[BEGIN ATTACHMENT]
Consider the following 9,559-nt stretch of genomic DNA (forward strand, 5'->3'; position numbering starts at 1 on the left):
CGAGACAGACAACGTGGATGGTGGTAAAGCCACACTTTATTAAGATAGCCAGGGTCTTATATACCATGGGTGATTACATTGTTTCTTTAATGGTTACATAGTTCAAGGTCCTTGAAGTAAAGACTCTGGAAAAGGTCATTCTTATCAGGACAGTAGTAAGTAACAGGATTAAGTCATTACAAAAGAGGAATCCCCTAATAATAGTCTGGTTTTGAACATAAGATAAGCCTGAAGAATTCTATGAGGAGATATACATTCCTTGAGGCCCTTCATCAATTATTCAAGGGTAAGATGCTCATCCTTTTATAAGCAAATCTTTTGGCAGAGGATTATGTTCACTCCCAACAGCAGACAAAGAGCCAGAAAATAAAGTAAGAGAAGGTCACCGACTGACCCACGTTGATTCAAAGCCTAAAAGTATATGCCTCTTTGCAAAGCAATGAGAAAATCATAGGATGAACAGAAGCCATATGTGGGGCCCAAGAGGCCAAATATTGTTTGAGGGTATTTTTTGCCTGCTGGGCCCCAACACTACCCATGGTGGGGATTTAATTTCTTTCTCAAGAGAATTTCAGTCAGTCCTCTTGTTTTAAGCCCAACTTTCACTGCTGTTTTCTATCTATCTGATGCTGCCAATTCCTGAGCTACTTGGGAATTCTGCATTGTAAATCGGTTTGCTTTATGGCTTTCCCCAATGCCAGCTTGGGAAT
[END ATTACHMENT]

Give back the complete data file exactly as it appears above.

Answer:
Consider the following 9,559-nt stretch of genomic DNA (forward strand, 5'->3'; position numbering starts at 1 on the left):
CGAGACAGACAACGTGGATGGTGGTAAAGCCACACTTTATTAAGATAGCCAGGGTCTTATATACCATGGGTGATTACATTGTTTCTTTAATGGTTACATAGTTCAAGGTCCTTGAAGTAAAGACTCTGGAAAAGGTCATTCTTATCAGGACAGTAGTAAGTAACAGGATTAAGTCATTACAAAAGAGGAATCCCCTAATAATAGTCTGGTTTTGAACATAAGATAAGCCTGAAGAATTCTATGAGGAGATATACATTCCTTGAGGCCCTTCATCAATTATTCAAGGGTAAGATGCTCATCCTTTTATAAGCAAATCTTTTGGCAGAGGATTATGTTCACTCCCAACAGCAGACAAAGAGCCAGAAAATAAAGTAAGAGAAGGTCACCGACTGACCCACGTTGATTCAAAGCCTAAAAGTATATGCCTCTTTGCAAAGCAATGAGAAAATCATAGGATGAACAGAAGCCATATGTGGGGCCCAAGAGGCCAAATATTGTTTGAGGGTATTTTTTGCCTGCTGGGCCCCAACACTACCCATGGTGGGGATTTAATTTCTTTCTCAAGAGAATTTCAGTCAGTCCTCTTGTTTTAAGCCCAACTTTCACTGCTGTTTTCTATCTATCTGATGCTGCCAATTCCTGAGCTACTTGGGAATTCTGCATTGTAAATCGGTTTGCTTTATGGCTTTCCCCAATGCCAGCTTGGGAAT